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Your adoption will support conservation efforts that safegaurd these iconic ocean ambassadors.

Symbolically adopting a wild killer whale will connects you with one of these amazing animals.

Since 1992, the Wild Killer Whale Adoption Program has supported conservation-oriented research on wild killer whales by Ocean Wise’s Marine Mammal Research Program. While research is directed mostly on wild killer whales, it also includes other marine mammals that killer whales interact with in their marine environment. Research discoveries are shared through scientific publications, media, social media and public lectures, and through the provision of expert advice to governments, industry, and non-government organizations. Over the past 25 years, the Adoption Program has supported many ground-breaking research projects.

Your monthly gift makes a difference! Each monthly contribution will receive:

✓ Updates on Ocean Wise killer whale conservation efforts and opportunities to hear from marine mammal experts

✓ Ocean Wise monthly newsletters with the latest on exciting ocean conservation initiatives

✓ An annual tax receipt for each month your adoption is active

Your support matters

Your monthly support through the Killer Whale Adoption Program will support a range of conservation activities at Ocean Wise, including the Marine Mammal Research Program’s killer whale research and other conservation activities that protect our ocean and the animals who call it home.

Meet the whales

A73 Springer

A female northern resident killer whale rescued in 2002 and now thriving in the wild

A119 Venture

A young male killer whale born in 2018, Venture is a member of the A5 pod.

A67 Eclipse

Named after Eclipse Point, Eclipse is an adult female killer whale born in late 1997.

T123A Stanley

Stanley, a Bigg’s killer whale, is named after the famous Vancouver landmark Stanley Park.

A73 Springer

Springer is a young female killer whale born in 2000 and named after Springer Point, on Sonora Island at the south end of Johnstone Strait (50°18’00″N 125°13’00”).

Springer is quite the celebrity! After her mother, Sutley (A45), died sometime in 2001, Springer showed up alone and in poor health in Washington State’s Puget Sound in early 2002. She was just two years old. Approaching dangerously close to boats, her behaviour and physical condition were a growing cause for concern. A group of experts, including a team from the Vancouver Aquarium, successfully rescued, rehabilitated, and released her back into Canadian waters.

In the weeks following her release, Springer was spotted with members of her family’s pod. Recognized by her calls, she was slowly welcomed back into her own northern resident community. Although Springer rarely travels with her A24 matriline, she is most often sighted with her adopted family, the A35 matriline and a female killer whale named Nahwitti (A56). Springer now has a family of her own. Spirit (A104) was born in 2013, and Storm (A116) was born in 2017.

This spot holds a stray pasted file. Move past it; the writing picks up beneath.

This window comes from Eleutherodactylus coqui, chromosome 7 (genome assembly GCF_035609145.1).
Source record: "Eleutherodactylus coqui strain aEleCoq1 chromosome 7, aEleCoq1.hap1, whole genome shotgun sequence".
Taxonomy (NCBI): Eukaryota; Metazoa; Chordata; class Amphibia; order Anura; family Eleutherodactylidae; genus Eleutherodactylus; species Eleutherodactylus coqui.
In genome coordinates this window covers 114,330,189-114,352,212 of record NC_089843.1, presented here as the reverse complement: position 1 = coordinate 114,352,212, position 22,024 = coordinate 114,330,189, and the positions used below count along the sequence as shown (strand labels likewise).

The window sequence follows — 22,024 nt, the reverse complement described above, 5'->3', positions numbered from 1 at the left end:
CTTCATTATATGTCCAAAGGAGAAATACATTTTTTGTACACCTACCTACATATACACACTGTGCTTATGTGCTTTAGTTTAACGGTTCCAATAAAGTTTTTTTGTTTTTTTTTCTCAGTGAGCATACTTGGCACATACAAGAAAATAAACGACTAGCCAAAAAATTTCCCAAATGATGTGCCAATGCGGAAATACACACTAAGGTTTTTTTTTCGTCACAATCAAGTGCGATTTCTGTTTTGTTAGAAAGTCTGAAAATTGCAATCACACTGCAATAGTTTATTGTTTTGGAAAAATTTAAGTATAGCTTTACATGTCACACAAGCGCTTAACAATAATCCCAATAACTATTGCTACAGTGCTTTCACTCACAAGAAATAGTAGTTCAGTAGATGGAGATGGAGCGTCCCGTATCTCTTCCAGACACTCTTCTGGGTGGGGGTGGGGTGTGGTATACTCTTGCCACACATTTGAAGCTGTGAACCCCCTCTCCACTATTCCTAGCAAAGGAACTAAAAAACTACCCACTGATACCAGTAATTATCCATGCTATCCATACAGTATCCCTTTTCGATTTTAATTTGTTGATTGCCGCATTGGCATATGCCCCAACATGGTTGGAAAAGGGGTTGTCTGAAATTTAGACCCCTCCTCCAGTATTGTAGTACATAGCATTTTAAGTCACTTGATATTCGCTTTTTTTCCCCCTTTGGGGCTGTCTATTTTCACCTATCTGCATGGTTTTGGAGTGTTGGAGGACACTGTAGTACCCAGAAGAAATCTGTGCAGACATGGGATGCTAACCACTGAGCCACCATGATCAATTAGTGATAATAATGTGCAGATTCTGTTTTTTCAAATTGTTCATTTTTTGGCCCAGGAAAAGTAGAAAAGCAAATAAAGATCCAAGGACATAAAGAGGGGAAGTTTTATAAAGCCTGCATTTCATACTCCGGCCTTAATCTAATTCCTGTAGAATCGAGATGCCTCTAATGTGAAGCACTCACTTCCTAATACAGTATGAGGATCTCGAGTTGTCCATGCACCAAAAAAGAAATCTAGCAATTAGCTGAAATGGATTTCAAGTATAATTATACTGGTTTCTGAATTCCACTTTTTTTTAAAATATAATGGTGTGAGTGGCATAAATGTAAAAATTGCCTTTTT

A119 Venture

Venture, named after Venture Point (50°17’44”N, 125°20’24”W) on Sonora Island, is a young male killer whale born in 2018. Venture is the first calf of Current (A79) and Venture’s grandmother is matriarch, Sonora (A42). Venture is a member of one of three matrilines in a pod known to researchers as A5 pod. It is one of the best known northern resident pods because it normally spends a great deal of time in Johnstone strait during the summer and was one of the first groups of B.C. killer whales to be identified by researchers in the early 1970s.

A67 Eclipse

Eclipse, named after Eclipse Point on the northeast coast of British Columbia (52°58’38″N 129°18’00″W), is an adult female killer whale who was born in late 1997. Eclipse is the third calf of Simoom (A34) and has two brothers, Echo (A55) and Hope (A80); and two sisters, Misty (A62) and Rainy (A96). Eclipse became a mother herself in 2009 with the birth of her first calf, Sunday (A92). Unfortunately, Sunday passed away in 2-11. Luckily, eclipse had another chance at motherhood and gave birth to Tuzo (A102) in 2012 and Barlow (A112) in 2016 – both are still alive and well!

T123A Stanley

Stanley, named after Stanley Park in Downtown Vancouver, British Columbia, is a male killer whale who was born in 2000. Stanley is the first offspring of Sidney (T123) and has two younger siblings, Lucky (T123C) and Darcy (T123D). Another younger sibling, Thrasher (T123B), has been missing since 2011 and is presumed to have passed away. Stanley received his name after he made a rare visit to Vancouver’s Inner Harbour in May 2011. Later that same year, Stanley and his mother were discovered stranded on a beach near Prince Rupert, British Columbia, but they were able to swim away a few hours later when the tide came up. They have been seen many times since and appear to have suffered no ill-effects from the stranding.

J35 Tahlequah

One of the most famous wild killer whales, she was observed carrying her deceased newborn's body in 2018.

K36 Yoda

A charismatic young female southern killer whale born in 2003.